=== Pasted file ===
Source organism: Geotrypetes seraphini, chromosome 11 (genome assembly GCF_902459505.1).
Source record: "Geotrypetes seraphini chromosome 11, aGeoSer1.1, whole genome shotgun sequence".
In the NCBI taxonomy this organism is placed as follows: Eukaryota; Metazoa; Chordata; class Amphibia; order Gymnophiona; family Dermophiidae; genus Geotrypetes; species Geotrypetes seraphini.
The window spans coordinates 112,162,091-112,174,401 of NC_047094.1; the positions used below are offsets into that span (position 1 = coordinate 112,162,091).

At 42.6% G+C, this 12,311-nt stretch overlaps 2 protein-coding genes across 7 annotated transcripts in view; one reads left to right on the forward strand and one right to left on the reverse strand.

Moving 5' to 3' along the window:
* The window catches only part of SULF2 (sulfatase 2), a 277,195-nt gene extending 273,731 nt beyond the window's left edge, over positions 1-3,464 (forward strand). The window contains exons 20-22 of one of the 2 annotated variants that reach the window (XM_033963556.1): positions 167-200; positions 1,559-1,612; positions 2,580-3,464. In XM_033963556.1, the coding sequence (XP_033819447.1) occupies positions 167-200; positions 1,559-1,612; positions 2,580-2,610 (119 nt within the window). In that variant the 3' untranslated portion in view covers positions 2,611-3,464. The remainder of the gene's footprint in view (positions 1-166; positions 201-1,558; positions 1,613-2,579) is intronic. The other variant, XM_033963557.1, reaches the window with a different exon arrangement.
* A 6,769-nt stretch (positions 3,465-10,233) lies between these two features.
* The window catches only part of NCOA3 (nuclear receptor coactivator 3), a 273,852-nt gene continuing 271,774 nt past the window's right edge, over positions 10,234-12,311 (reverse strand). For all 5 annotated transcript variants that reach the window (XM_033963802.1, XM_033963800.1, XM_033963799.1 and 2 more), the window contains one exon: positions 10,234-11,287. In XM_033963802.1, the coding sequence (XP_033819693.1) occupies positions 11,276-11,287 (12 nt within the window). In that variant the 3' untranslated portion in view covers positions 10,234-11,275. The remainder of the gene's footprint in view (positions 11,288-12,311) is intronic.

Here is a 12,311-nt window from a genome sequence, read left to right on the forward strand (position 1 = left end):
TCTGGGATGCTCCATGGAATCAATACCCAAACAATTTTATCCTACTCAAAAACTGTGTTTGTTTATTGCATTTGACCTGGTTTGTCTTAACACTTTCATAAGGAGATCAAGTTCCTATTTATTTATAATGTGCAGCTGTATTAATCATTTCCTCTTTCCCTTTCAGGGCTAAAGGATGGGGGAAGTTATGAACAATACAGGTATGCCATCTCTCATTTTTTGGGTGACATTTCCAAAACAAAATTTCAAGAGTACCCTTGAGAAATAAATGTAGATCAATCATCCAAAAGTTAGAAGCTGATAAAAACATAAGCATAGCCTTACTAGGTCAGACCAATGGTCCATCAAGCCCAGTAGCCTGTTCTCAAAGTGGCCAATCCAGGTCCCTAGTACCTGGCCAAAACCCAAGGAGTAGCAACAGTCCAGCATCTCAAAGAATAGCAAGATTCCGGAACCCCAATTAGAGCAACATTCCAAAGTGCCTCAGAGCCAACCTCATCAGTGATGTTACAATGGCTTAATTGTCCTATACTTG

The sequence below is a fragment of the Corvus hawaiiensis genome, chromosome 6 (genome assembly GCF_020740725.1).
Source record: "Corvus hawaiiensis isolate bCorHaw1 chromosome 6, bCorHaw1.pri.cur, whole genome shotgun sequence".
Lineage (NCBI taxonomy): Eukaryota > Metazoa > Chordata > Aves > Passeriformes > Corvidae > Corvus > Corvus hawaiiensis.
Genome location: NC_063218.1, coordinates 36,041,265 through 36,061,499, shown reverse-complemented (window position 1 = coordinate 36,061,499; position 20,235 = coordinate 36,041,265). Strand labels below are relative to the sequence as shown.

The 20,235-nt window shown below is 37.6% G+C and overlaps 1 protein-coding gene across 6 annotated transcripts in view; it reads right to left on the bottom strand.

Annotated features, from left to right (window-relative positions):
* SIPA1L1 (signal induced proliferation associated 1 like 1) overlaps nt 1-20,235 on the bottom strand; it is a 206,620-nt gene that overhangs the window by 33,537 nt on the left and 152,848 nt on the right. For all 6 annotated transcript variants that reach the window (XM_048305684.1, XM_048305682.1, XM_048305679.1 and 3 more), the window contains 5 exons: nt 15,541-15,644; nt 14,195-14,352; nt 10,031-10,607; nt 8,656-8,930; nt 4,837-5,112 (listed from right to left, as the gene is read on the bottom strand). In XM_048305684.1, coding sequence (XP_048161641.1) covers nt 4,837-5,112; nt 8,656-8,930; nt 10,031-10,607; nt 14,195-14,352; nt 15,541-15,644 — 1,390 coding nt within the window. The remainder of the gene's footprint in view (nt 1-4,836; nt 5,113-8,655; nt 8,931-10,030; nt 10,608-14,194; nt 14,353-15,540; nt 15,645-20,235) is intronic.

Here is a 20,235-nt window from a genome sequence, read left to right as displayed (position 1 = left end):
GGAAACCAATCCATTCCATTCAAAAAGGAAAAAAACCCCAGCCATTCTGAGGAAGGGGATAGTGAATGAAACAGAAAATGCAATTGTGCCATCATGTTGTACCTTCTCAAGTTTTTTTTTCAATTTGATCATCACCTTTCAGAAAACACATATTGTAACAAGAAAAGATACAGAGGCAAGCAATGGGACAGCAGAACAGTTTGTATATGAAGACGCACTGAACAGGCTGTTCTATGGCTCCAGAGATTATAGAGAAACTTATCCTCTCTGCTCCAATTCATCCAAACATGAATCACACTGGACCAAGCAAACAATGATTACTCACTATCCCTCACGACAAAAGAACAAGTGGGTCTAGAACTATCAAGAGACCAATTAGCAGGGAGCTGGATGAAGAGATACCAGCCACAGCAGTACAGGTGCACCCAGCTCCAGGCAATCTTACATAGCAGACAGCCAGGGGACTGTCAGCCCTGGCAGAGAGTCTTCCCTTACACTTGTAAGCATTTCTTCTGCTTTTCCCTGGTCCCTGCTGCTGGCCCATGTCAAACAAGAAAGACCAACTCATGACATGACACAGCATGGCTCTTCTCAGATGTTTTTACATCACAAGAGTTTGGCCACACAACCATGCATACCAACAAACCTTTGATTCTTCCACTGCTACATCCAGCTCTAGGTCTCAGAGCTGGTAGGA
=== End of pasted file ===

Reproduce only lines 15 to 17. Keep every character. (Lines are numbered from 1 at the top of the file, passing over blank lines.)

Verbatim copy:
Genome location: NC_063218.1, coordinates 36,041,265 through 36,061,499, shown reverse-complemented (window position 1 = coordinate 36,061,499; position 20,235 = coordinate 36,041,265). Strand labels below are relative to the sequence as shown.

The 20,235-nt window shown below is 37.6% G+C and overlaps 1 protein-coding gene across 6 annotated transcripts in view; it reads right to left on the bottom strand.

Annotated features, from left to right (window-relative positions):